St. Paul’s Cathedral with GCAs
Wise men say,
“Don’t try and kill what don’t Die!!”
True they are. Its amazing to believe that me, coming from a technological background would one day meet people that harbor the same passion and binding thrist for exploring what has been long lost,realizing where we belong from and preserving what we are proud of. Yes,you guessed right. I’m talking about my fellow GCAs from Kolkata. As we sat chatting on this romantic rainy afternoon on the stairs of the historic St. Paul’s cathedral, I recall only every GCA talking about their story coming into this program and how excited they are to be part of something this huge. Kolkata GCA are awesome and we are moving towards working as a unit in the coming months.Looking forward eagerly!!
So, as I started,its impossible to keep heritage at bay, because it is what builds you,it is what you are made of,it is where you belong to.St. Paul’s Cathedral,standing tall in the central part of Kolkata is one such location where history oozes out from every corner.every brick has its own story to tell and every turn is witness to glorious events of the past!
St. Paul’s Cathedral is an Anglican cathedral of the Church of North India – a united church which is part of the Anglican Communion – in Kolkata, West Bengal, India. It is the seat of the Diocese of Calcutta, and the incumbent bishop is the Rt. Revd. Ashoke Biswas.The building itself stands on the “island of attractions” in Kolkata – beside the Victoria Memorial, Nandan, Rabindra Sadan theatre complex, and the Birla Planetarium.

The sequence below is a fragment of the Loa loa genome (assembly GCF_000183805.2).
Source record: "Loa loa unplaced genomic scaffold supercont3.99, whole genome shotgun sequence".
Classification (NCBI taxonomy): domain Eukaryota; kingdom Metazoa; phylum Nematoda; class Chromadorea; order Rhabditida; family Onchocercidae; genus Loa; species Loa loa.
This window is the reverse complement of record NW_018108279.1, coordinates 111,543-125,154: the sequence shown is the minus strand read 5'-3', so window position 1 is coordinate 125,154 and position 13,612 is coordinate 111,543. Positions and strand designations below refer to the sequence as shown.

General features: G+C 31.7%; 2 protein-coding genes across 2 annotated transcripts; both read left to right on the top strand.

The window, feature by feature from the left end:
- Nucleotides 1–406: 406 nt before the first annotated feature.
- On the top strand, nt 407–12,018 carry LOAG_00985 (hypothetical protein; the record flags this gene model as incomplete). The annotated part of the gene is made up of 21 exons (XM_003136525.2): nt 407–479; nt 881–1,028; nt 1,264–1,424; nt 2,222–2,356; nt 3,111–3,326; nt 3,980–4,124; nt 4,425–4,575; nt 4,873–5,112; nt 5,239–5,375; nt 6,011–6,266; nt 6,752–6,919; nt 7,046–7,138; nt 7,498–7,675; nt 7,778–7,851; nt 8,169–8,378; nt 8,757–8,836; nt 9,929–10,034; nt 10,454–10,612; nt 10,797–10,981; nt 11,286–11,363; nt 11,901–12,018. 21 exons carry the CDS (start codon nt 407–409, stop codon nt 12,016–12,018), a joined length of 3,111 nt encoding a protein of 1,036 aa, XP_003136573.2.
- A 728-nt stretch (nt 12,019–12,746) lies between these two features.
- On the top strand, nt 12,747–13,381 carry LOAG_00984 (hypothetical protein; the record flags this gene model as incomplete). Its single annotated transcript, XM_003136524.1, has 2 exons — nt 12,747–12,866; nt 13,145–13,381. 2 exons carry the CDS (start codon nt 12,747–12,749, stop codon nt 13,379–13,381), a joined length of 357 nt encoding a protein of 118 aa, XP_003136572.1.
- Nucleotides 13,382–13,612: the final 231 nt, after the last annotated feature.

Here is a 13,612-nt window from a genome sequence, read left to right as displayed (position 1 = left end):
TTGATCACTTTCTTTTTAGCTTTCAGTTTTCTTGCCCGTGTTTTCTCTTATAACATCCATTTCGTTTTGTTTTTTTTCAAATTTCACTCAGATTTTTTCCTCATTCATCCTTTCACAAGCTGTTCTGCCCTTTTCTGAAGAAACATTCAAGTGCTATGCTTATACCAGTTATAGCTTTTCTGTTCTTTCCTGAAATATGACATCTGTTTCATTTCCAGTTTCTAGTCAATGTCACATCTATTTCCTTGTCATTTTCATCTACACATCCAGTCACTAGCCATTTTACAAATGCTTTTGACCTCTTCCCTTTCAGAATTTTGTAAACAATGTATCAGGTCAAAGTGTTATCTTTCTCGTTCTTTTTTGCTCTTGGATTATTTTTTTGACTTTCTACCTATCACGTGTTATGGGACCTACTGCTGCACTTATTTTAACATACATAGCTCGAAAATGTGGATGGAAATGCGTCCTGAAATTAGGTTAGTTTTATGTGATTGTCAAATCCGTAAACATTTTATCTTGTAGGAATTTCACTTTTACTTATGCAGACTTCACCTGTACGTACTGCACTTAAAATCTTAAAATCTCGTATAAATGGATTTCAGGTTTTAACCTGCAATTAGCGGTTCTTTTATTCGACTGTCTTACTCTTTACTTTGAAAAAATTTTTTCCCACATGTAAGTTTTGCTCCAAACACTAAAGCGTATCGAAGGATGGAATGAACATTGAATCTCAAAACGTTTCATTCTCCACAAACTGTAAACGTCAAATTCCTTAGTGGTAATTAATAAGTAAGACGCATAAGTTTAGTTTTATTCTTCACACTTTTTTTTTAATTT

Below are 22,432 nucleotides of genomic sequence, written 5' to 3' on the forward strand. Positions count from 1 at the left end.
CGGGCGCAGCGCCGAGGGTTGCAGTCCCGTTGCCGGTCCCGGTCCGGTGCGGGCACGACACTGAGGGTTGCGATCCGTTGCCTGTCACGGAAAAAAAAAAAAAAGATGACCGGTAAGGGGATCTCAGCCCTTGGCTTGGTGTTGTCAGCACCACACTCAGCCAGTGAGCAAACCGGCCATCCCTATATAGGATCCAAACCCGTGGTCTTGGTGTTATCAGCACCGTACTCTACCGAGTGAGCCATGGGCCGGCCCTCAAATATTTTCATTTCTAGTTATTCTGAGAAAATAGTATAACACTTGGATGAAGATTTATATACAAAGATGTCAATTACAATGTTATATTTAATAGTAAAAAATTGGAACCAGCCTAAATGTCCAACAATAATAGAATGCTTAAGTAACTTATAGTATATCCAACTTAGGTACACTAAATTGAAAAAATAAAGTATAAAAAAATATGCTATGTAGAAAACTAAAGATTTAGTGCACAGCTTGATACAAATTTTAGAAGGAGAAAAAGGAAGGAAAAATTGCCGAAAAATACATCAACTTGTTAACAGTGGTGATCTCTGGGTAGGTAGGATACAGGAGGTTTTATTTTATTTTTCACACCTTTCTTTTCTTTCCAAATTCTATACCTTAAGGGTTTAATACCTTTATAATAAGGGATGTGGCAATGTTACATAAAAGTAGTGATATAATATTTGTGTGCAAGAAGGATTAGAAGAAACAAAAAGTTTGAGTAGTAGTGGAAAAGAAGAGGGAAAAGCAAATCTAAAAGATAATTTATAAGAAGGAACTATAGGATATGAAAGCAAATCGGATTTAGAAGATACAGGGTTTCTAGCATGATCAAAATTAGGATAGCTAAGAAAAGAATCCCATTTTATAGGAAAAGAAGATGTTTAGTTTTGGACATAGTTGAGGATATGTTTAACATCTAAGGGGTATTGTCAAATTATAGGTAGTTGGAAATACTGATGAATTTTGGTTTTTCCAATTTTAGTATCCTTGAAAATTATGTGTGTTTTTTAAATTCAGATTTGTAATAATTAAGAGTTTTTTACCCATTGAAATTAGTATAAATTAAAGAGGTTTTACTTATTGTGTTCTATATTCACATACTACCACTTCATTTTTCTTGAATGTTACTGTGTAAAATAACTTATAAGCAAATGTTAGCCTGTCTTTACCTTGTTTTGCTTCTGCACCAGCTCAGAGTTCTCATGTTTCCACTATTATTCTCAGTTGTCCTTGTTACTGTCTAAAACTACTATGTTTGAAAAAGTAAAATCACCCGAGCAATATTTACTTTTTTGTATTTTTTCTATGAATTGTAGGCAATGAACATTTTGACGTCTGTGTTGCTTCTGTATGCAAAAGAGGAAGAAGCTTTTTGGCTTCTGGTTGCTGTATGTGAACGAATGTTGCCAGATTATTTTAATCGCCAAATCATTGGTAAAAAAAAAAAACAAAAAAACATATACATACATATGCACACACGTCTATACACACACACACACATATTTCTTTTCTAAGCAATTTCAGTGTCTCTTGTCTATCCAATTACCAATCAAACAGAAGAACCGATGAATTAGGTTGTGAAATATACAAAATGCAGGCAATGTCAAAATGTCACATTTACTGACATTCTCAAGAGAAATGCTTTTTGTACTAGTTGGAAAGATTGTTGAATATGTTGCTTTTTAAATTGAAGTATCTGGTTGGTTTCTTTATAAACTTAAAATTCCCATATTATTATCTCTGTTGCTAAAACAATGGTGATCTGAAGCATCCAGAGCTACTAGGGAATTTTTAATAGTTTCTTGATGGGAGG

The building was initiated by Bishop Daniel Wilson in 1839 and was completed in 1847,in Gothic Revival Style with stained glass windows and two frescoes in Florentine Renaissance style. A military engineer, Major William Nairn Forbes, designed the cathedral with the assistance of C.K.Robinson, modelling the tower and spire upon Norwich Cathedral. The tower was rebuilt along the lines of the central tower of Canterbury Cathedral following the 1934 Calcutta earthquake. The Bishop’s House across the street is also architecturally notable. St. Paul’s was consecrated in 1874.On its completion, St Paul’s replaced St. John’s Churh,Kolkata,as the cathedral.The building stills stands tall with a mind blowing ambience and breathtaking aura,one of the best places to be in the “City of Joy”.
As part of our GoUNESCO GCA Task, we were assigned to quiz a few tourists on the spot and ask them to share their experiences with us. This turned out to be quite fun, as we chatted with Von, visiting Kolkata all the way from down under and also Dinesh from Jharkhand. The two chats had their own flavours with Von, talking about heritage in the international aspect while Dinesh stressed more on heritage based in the country itself. Von,an Art student seemed quite impressed with the Victoria Memorial,it being his favourite among the other sites he’s visited. He plans to visit the Taj Mahal and the Red Fort in the coming days. Sadly enough,spicy food here continues to haunt him. But as a lover of heritage and culture, Von is quite happy with the fact that here in India, heritage sites have been kept as they are. There hasn’t been huge modifications to the old structures, although better maintenance is necessary. We agree,don’t we??
Dinesh, on the other hand is a photographer and animator by profession and he call Kolkata truly the “City of Joy”. Prinsep Ghats, by the mystical gangesmstill remains his favourite.”Kolkata is ideal for street photography”, grins Dinesh.
All in all, it was great to see that people like Von and Dinesh and obviously us,do still care about heritage and thrive for the same. We look forward to more participation in the coming days. Truly amazing, GoUnesco!!
“You don’t stumble upon your heritage. It’s there, just waiting to be explored and shared”.
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